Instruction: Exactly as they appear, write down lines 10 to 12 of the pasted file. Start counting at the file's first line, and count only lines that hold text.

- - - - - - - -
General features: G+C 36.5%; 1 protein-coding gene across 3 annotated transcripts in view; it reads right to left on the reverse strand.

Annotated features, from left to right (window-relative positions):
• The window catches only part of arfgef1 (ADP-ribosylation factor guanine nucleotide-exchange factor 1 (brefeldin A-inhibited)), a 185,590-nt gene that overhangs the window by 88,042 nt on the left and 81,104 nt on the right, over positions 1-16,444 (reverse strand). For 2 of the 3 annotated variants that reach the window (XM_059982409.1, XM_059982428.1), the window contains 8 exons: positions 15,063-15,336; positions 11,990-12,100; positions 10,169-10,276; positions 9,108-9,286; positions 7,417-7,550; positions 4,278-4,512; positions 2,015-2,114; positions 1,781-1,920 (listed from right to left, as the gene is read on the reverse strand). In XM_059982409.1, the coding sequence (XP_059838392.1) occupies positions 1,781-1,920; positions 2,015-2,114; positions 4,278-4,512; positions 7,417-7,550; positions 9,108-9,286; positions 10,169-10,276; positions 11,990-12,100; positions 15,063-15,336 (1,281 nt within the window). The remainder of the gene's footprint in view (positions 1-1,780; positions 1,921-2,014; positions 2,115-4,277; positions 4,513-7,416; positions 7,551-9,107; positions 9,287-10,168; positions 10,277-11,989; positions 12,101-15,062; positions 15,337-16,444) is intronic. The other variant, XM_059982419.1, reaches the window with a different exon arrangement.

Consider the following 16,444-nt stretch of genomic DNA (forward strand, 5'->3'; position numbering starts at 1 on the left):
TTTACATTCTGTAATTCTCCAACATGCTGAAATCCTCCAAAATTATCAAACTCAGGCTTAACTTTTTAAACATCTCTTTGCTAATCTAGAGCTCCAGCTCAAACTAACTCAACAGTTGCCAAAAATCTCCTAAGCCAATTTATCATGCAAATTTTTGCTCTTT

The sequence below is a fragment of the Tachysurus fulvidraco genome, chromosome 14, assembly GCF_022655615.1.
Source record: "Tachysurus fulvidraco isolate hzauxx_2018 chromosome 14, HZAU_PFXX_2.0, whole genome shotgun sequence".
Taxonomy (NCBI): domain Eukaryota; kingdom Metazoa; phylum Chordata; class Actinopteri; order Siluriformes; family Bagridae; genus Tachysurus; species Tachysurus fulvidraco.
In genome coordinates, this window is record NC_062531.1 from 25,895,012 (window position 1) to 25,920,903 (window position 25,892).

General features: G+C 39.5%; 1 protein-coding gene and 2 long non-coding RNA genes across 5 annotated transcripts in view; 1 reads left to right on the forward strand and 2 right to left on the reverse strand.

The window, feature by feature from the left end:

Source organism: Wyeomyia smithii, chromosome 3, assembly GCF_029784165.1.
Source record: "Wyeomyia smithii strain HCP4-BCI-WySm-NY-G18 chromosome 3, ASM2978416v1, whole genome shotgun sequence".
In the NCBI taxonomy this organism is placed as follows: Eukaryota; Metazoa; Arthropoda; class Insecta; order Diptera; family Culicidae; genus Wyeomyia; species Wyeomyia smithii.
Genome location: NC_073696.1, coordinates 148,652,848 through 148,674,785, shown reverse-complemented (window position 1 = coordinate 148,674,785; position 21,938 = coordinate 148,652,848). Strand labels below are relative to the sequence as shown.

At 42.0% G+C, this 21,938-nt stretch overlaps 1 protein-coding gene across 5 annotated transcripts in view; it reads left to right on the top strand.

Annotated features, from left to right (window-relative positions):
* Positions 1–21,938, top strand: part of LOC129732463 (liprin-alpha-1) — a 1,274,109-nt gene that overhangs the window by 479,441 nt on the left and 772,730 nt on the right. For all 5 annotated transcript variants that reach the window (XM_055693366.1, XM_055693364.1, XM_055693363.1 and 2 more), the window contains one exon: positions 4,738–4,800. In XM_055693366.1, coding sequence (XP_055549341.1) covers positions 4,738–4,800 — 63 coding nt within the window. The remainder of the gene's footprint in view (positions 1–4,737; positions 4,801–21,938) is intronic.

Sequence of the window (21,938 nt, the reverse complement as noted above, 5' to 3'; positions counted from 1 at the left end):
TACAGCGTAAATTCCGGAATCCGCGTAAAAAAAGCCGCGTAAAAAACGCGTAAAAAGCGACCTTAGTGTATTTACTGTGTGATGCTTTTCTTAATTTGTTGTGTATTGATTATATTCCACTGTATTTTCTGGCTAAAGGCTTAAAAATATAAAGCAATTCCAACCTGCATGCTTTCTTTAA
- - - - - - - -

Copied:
General features: G+C 39.5%; 1 protein-coding gene and 2 long non-coding RNA genes across 5 annotated transcripts in view; 1 reads left to right on the forward strand and 2 right to left on the reverse strand.

The window, feature by feature from the left end:

Source organism: Wyeomyia smithii, chromosome 3, assembly GCF_029784165.1.